Wednesday, November 09, 2011
The movement toward smart grid deployment has already created significant sales and innovation opportunities in smart metering, distribution automation and network infrastructure. This process has created significant innovation in terms of technologies and business models pertaining to smart grid and utility deployment in general. However, there is still more room for growth, and smart grid momentum is expected to continue, according to a recent Bloomberg report.
The 2011 Energy Smart Technologies Leadership Forum, which was hosted by Bloomberg, was recently held in Portugal. The event showcased smart grid's potential, emphasizing that innovative technologies and business process are proving essential to further the emerging approach to delivering electricity through utility providers.
According to the news source, the forum concluded that the smart grid's potential for growth during the next decade depends heavily on how many new products emerge to work within smart grid networks. A growing number of utility providers around the world are turning to smart grid to improve their infrastructure. This means the next decade will see major investments in network infrastructure and other technological systems to make smart grids possible.
However, the benefits of those investments will rely on the number of new solutions that target the smart grid. The forum concluded that smart grid's success could be limited if new services and consumer-focused technologies are not deployed to help people actually take advantage of smart grid's capabilities. This means innovation is still critical for smart grid's success even though many utility providers are sold on the idea of smart grid and are working to upgrade infrastructure.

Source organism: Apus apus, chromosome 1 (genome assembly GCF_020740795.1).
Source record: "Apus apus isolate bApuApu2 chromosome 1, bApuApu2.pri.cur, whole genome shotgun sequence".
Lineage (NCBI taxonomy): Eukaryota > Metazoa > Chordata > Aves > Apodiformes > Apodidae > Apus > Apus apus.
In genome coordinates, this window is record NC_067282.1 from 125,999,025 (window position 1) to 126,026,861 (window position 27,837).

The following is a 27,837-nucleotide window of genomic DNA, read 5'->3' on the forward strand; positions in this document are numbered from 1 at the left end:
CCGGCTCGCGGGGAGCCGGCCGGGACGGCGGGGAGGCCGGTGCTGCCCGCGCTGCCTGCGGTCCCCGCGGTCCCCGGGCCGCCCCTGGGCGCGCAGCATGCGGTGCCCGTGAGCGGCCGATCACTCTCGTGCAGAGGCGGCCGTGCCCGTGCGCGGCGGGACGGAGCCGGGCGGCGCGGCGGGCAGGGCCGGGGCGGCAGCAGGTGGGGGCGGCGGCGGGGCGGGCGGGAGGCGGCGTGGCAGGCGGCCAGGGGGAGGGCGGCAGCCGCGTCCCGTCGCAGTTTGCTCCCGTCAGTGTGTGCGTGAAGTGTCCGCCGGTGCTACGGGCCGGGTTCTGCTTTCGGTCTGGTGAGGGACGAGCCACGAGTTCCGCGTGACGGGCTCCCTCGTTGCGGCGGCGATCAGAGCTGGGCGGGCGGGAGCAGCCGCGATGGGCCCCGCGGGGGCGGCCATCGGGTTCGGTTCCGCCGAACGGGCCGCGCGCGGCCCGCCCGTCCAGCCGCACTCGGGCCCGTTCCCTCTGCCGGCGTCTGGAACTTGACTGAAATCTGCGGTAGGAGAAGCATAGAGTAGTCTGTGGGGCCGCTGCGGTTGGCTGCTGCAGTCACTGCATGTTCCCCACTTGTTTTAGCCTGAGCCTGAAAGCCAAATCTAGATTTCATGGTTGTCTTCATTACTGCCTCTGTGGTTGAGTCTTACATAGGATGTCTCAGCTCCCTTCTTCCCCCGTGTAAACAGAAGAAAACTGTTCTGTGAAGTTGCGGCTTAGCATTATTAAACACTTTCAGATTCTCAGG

Because products that support smart grid are critical to the technology's overall growth, the report said regulators will need to work to develop new policies that allow various industries to embrace smart grid by releasing new products. This will create opportunities for smart grid to be embraced by the public.
The lack of products that encourage smart grid use is not the only barrier to the technology's long-term potential. Security is also a critical consideration. In response to this concern, the IEEE is working to revise policies pertaining to its secure authentication protocols to improve smart grid security. This new measure aims to have a broad impact on a diverse range of utility systems.
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